"The first case actually was a cousin of mine," says Aruri. "The argument we used in the court was, 'His mother was 80. His father was 85. And their last wish was to bury their son before they die.' And we succeeded in getting the release of the body."

But in many cases, Palestinians haven't been able to get the bodies back.

Saleh Barghouti was wanted by Israel for a shooting attack when he was shot dead by the military in 2018 in Ramallah, a short distance from his home.

Six years later, his mother, Suheir Barghouti, still doesn't know where her son's body is.

"I know that he can be in the cemetery of numbers, or he could still be in the morgue," she says. "As a mother, I would like to know where, because I'm boiling inside, not knowing where the dead body of my beloved son is."

Her living room in Ramallah is a shrine filled with posters of her sons and her late husband, all involved to varying degrees in the conflict and linked to Hamas.

The 64-year-old widow says the Israeli military arrested her at her home in October, though she was not charged with any crime. She was released five weeks later as part of the exchange of Palestinian prisoners for some of the Israeli hostages in Gaza.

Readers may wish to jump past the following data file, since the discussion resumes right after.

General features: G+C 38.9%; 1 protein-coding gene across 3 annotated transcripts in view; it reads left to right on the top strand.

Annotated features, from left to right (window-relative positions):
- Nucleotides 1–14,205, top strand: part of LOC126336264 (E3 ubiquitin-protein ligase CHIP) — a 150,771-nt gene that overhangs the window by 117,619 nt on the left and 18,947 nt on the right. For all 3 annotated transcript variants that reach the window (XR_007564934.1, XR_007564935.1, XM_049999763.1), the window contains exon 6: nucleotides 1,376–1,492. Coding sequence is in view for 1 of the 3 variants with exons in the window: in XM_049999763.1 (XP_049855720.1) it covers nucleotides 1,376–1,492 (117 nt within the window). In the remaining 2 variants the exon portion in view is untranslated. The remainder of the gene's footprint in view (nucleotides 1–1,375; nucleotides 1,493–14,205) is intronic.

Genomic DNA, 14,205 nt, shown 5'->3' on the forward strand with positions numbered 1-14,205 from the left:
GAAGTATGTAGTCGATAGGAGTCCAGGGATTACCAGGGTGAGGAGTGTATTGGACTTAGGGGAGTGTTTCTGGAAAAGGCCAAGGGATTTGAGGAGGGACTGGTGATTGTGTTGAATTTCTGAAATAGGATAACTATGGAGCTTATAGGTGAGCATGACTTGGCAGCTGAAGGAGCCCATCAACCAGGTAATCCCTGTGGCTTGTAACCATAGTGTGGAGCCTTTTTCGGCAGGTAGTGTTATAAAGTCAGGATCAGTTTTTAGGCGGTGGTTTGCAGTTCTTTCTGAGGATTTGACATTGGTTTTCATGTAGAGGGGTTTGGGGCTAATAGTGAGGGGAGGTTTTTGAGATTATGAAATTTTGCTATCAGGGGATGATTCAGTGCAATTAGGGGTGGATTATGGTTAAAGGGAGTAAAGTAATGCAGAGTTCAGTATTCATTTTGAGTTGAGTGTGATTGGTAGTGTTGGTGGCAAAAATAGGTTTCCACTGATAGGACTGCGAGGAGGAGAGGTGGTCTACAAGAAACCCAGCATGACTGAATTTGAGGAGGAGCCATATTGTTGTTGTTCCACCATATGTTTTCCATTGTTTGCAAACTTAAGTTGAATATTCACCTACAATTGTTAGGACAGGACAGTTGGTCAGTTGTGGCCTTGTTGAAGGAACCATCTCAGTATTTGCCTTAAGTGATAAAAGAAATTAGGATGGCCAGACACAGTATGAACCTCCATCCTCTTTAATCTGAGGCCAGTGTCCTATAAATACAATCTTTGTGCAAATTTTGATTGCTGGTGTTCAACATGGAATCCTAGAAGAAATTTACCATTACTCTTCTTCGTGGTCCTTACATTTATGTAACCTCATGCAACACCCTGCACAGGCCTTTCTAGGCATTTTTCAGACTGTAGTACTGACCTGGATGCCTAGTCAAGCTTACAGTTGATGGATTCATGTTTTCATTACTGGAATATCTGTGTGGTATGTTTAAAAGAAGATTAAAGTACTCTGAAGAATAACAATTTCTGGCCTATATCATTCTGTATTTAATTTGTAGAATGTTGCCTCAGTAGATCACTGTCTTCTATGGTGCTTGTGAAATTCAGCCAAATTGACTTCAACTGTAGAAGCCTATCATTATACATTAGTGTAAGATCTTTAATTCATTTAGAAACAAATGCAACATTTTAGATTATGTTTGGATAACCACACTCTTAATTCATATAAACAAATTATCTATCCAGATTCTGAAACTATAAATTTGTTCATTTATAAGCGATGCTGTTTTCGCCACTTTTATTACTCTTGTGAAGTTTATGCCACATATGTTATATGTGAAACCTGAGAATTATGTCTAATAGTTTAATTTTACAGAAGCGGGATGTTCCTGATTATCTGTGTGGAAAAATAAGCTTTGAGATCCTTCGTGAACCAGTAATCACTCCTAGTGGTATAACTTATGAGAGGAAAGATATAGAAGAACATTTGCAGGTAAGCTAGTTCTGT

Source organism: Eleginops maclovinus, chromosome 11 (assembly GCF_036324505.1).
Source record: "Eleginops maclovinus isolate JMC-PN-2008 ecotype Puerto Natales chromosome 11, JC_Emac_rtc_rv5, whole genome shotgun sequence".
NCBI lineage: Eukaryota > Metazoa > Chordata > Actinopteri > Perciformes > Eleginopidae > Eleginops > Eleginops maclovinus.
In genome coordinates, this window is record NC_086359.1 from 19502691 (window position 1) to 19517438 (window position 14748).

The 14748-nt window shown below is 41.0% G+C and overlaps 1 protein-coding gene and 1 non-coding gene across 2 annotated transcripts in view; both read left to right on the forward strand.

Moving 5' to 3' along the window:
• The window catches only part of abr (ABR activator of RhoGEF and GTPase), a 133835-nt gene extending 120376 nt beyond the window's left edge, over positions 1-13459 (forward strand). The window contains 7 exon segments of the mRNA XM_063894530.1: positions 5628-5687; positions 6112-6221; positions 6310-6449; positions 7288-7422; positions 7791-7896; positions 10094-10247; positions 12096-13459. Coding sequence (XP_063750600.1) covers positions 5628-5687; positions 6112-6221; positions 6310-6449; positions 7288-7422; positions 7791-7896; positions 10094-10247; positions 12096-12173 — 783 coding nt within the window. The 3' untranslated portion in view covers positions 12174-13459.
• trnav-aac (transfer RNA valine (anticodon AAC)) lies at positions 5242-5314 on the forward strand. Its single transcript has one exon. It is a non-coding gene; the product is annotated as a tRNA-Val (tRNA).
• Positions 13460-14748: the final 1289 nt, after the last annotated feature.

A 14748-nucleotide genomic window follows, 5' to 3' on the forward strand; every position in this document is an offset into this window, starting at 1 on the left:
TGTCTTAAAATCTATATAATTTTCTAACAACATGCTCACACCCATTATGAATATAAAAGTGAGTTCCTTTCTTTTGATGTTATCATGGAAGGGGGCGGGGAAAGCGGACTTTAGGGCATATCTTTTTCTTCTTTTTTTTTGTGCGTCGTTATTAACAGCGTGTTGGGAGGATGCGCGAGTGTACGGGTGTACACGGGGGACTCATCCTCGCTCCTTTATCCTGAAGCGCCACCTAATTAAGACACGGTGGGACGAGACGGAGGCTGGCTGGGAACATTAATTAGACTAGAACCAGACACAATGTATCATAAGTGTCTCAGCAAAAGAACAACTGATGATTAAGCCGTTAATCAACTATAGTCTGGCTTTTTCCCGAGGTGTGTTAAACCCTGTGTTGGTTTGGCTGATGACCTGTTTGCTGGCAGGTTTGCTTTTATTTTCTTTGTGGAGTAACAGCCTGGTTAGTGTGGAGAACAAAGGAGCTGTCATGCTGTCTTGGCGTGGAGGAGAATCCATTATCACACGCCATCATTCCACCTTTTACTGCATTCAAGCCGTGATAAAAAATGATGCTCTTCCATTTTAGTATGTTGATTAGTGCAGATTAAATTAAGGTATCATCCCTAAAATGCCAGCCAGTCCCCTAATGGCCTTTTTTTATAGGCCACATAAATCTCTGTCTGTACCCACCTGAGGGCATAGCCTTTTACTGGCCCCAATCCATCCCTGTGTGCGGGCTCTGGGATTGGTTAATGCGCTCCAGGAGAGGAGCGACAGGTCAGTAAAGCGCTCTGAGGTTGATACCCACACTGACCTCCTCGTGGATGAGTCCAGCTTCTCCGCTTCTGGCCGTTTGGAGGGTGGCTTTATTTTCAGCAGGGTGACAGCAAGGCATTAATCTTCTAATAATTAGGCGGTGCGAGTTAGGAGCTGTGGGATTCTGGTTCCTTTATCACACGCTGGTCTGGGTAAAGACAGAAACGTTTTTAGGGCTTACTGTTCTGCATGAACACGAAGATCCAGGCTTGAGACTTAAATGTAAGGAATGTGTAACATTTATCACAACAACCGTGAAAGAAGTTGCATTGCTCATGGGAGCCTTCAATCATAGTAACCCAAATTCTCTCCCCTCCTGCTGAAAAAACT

Suheir Barghouti's living room has been turned into a shrine filled with posters of her sons and her late husband, all involved to varying degrees in the conflict and linked to Hamas. Shortly after Saleh Barghouti was killed by Israel in 2018, his brother shot and killed Israeli soldiers. He's now serving a life sentence.
/ Ayman Oghanna for NPR
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Ayman Oghanna for NPR
Suheir Barghouti's living room has been turned into a shrine filled with posters of her sons and her late husband, all involved to varying degrees in the conflict and linked to Hamas. Shortly after Saleh Barghouti was killed by Israel in 2018, his brother shot and killed Israeli soldiers. He's now serving a life sentence.

Many Israelis and Palestinians see the withholding of their dead as insults to both Jewish and Islamic traditions. Both religions seek swift burials, often on the day of death.

"Muslims want to bury in the same day, before sundown. Jews will bury before midnight," says Baskin. "Islam and Judaism are so similar in so many aspects, and this is one of them."

Back at Hostage Square in Tel Aviv, Udi Goren accepts the priority of getting the living hostages released first. But he says his cousin Tal Chaimi still deserves a proper funeral.

"We want to get my cousin's body back to be buried at home," he says, "in his kibbutz, where he was born and raised, and where he chose to raise a family, and where he died defending the kibbutz."

The family has no idea when that day might come.

Greg Myre is an NPR national security correspondent who was based in Jerusalem from 2000 to 2007. Follow him: @gregmyre1.

Copyright 2024 NPR. To see more, visit https://www.npr.org.

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Greg Myre
Greg Myre is a national security correspondent with a focus on the intelligence community, a position that follows his many years as a foreign correspondent covering conflicts around the globe.